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Dr. Sarraj graduated from Damascus University Medical School, ranked number 3 in his class. With the advent of mechanical thrombectomy becoming an approved treatment for acute stroke, his work is focused on optimizing stroke outcomes by developing methods to select patients who will maximally benefit from acute stroke therapies. With industry grants from Stryker, he is conducting the first investigator-initiated prospective studies to determine what variables derived from simple versus advanced imaging will optimally select patients for endovascular therapy for large artery occlusions both in early and late time windows. Dr. Sarraj was awarded the American Heart Association Mordecai Globus Award in 2012 for devising a scoring system to assess patient outcomes after endovascular treatment – the HIAT-2 score, which is used in clinical practice. Dr. Sarraj is also the stroke fellowship director at UTHealth, the largest training program in the United States, he is the director for general neurology services at UTHealth, and he is the recipient of numerous teaching awards at UTHealth
DEFUSE 3 (Endovascular Therapy Following Imaging Evaluation for Ischemic Stroke 3) infarct volumes at 24 hours did not significantly differ in the endovascular thrombectomy (EVT) versus medical management (MM) only groups. We hypothesized that this was due to underestimation of the final infarct volume among patients with persistent penumbral tissue 24 hours after randomization that subsequently progressed to infarction. We sought to assess the clinical outcomes in patients with persistent penumbral profile >24 hours from last known well and identify them based on the Persistent Penumbra Index (PPI, time-to-maximum of the residue function >6 s perfusion lesion divided by diffusion-weighted magnetic resonance imaging lesion volume on 24-hour postrandomization imaging).
Time elapsed from last-known well (LKW) and baseline imaging results are influential on endovascular thrombectomy (EVT) outcomes.
The novel severe acute respiratory syndrome coronavirus 2 (SARS-CoV-2) emerged in Wuhan, China and rapidly spread worldwide, with a vast majority of confirmed cases presenting with respiratory symptoms. Potential neurological manifestations and their pathophysiological mechanisms have not been thoroughly established. In this narrative review, we sought to present the neurological manifestations associated with coronavirus disease 2019 (COVID-19). Case reports, case series, editorials, reviews, case-control and cohort studies were evaluated, and relevant information was abstracted. Various reports of neurological manifestations of previous coronavirus epidemics provide a roadmap regarding potential neurological complications of COVID-19, due to many shared characteristics between these viruses and SARS-CoV-2. Studies from the current pandemic are accumulating and report COVID-19 patients presenting with dizziness, headache, myalgias, hypogeusia and hyposmia, but also with more serious manifestations including polyneuropathy, myositis, cerebrovascular diseases, encephalitis and encephalopathy. However, discrimination between causal relationship and incidental comorbidity is often difficult. Severe COVID-19 shares common risk factors with cerebrovascular diseases, and it is currently unclear whether the infection per se represents an independent stroke risk factor. Regardless of any direct or indirect neurological manifestations, the COVID-19 pandemic has a huge impact on the management of neurological patients, whether infected or not. In particular, the majority of stroke services worldwide have been negatively influenced in terms of care delivery and fear to access healthcare services. The effect on healthcare quality in the field of other neurological diseases is additionally evaluated.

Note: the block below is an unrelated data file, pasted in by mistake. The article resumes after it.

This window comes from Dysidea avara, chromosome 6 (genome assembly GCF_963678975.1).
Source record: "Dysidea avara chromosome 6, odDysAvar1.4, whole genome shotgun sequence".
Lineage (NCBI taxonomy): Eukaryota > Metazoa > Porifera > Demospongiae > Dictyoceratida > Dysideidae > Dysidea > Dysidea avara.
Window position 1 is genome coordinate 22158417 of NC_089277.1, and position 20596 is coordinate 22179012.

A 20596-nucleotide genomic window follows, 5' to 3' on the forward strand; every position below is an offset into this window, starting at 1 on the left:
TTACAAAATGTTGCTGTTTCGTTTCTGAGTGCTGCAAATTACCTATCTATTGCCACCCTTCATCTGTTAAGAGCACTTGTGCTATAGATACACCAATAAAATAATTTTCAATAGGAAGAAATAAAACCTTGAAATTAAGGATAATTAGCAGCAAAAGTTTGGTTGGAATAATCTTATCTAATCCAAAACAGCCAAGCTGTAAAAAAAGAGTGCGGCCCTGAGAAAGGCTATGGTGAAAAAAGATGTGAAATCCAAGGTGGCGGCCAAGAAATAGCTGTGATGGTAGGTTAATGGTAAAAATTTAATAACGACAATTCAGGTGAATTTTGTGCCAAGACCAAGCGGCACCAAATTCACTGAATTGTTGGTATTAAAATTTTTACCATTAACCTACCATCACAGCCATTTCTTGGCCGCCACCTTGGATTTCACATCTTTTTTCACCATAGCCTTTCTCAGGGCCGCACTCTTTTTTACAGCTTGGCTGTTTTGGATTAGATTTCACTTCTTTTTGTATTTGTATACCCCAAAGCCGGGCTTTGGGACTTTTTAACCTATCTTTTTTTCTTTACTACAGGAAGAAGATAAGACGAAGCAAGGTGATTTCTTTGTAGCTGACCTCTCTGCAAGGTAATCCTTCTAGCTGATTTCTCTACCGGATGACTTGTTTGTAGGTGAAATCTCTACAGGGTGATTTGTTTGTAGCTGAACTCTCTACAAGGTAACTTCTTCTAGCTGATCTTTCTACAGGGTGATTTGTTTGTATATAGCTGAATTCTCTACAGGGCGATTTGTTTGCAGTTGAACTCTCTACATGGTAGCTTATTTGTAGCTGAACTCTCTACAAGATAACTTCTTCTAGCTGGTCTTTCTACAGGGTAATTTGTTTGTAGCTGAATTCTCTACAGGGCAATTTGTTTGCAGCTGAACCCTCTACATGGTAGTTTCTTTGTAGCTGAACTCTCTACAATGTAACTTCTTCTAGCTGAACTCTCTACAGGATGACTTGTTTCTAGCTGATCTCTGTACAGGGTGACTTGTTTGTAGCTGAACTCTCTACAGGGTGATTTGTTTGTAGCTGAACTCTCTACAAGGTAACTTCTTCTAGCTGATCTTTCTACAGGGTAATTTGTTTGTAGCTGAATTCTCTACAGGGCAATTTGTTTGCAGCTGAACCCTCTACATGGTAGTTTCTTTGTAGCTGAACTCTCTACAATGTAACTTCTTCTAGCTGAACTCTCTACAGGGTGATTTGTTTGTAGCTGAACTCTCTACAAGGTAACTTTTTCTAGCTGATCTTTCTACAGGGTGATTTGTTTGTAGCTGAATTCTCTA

Dr. Amrou Sarraj won the Emergency Medicine Award at the AHA International Stroke Conference for his work mapping access of US residents to hospitals that can perform thrombectomy for acute stroke.
“Current direct EVT [endovascular thrombectomy] access in the United States is suboptimal under predominate EMS routing protocols,” according to Dr. Sarraj. “Only in eight states did the coverage exceed 25% of the population, and nine states had coverage for less than 10% of the population. These results reflect limited access to an effective treatment that improves clinical outcomes in patients with large strokes and prevent potentially devastating disability.”
Dr. Sarraj shows in his paper using mapping methodology that bypassing non-EVT centers, when the added bypass time is less than 15 minutes, results in an anticipated overall U.S. gain in access of about 17%, or 52 million people. The second approach, converting the top 10% of stroke centers that currently do not provide EVT to centers that do offer EVT, would lead to expanded access for about 23 million additional Americans.
Starting August 2019, a worldwide clinical trial to evaluate endovascular thrombectomy efficacy and safety in acute stroke patients with large ischemic core infarcts will get underway under the leadership of Amrou Sarraj, MD, associate professor of neurology.
Damascus University College of Medicine, Damascus, Syria
University of Illinois-Advocate Christ Medical Center, Oak Lawn, IL
Neurology, The University of Texas Health Science Center at Houston, Houston, TX
Vascular Neurology, The University of Texas Health Science Center at Houston, Houston, TX
Neurophysiology, The University of Texas Health Science Center at Houston, Houston, TX